Some of you may be shocked at this, but going into our eighth year of homeschooling, this is the first time I'm going to make a lesson plan.
Pick yourselves up off the floor. I'll explain.
I've never been particularly pushy with my girls when it comes to their education. I want them to want to learn, not because I say they have to but because they have the desire to do so. I don't want to re-create public school here at home, turning out cookie-cutter minds that retain things only long enough to pass a test without any real understanding of what they've been taught or why. I love watching the girls dig for information they want to know more about, like what makes blood types different, or who invented paper. Don't think for a minute, though, that we don't use textbooks or have tests. I've got a book (or several) for every subject we study; I've just never felt it necessary to be bound by the publisher's syllabus. My approach isn't exactly "un-schooling" or student-led education...I tend to think of it in terms of "relaxed" homeschooling. If we don't finish chapter 14 on such-and-such day, I'm not stressing about it. We don't move on until the concept is mastered, not just memorized.
For the most part, it's worked. After picking up Romeo and Juliet because, "I've heard about it, I wanna know how it really goes..." my "reluctant reader" is now a budding Shakespeare enthusiast and currently enjoying Hamlet.
The truth, though, is that I'm not the most disciplined mother in the world when it comes to making sure my "students" are following through on their lessons. I could makes excuses for myself...I went from pregnant to nursing to pregnant again to nursing again to pregnant yet again to nursing yet again with barely a break between, had my world turned inside out by moving to the country and finding myself suddenly turned into a farmer's wife without a clue of what to do (talk about on-the-job training!) and oh yeah, there's been that whole depression thing added to the mix.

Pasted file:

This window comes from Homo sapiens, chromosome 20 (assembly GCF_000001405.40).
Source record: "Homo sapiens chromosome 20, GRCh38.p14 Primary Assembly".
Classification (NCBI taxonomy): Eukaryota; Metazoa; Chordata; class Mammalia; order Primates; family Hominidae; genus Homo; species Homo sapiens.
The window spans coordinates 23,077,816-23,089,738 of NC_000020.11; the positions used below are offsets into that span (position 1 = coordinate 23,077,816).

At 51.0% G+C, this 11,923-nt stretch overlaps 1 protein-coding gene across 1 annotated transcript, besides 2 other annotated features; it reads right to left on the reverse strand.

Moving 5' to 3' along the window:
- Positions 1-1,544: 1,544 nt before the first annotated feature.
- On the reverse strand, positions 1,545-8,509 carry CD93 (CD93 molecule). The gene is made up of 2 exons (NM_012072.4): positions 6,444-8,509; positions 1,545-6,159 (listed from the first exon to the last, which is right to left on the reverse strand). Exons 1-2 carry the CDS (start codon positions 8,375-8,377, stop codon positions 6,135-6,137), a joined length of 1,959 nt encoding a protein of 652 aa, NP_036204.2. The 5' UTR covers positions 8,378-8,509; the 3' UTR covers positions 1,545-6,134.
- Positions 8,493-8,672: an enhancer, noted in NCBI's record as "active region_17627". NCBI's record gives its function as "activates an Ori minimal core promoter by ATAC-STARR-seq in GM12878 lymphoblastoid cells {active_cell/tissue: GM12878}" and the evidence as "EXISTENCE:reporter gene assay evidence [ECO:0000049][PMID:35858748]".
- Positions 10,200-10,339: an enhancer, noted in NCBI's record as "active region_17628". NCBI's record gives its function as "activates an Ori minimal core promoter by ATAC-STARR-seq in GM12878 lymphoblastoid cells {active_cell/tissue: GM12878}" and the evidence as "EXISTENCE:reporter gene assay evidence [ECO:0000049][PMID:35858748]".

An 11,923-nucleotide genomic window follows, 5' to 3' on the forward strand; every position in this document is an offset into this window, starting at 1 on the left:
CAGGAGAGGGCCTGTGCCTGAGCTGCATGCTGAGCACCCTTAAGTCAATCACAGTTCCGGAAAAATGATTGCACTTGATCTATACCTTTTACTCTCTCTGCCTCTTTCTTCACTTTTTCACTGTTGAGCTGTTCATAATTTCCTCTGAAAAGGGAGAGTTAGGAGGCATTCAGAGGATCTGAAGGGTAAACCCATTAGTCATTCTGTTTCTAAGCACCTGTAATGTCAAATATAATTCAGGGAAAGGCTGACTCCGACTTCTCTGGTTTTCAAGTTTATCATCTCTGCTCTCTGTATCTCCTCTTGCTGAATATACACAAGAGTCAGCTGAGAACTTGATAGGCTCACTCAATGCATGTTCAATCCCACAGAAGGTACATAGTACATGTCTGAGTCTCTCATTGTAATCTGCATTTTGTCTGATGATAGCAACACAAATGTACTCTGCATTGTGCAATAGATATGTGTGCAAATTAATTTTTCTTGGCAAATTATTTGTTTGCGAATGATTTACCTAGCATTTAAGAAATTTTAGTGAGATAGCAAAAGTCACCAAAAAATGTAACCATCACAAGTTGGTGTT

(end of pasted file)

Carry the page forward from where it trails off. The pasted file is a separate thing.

But it's high time I got a little tougher with myself and excuses don't cut the mustard. I've got two high-schoolers and a kindergartner on my hands, and it's my job to shape, mold and guide their young minds now while they're still in my care. If I want to turn out responsible members of society, I need to model responsibility for them.
Besides, I'm going to need a game-plan for this little guy. 'Cause if he ever figures out that his smile can melt me into calling off school for the day? I'll be sunk.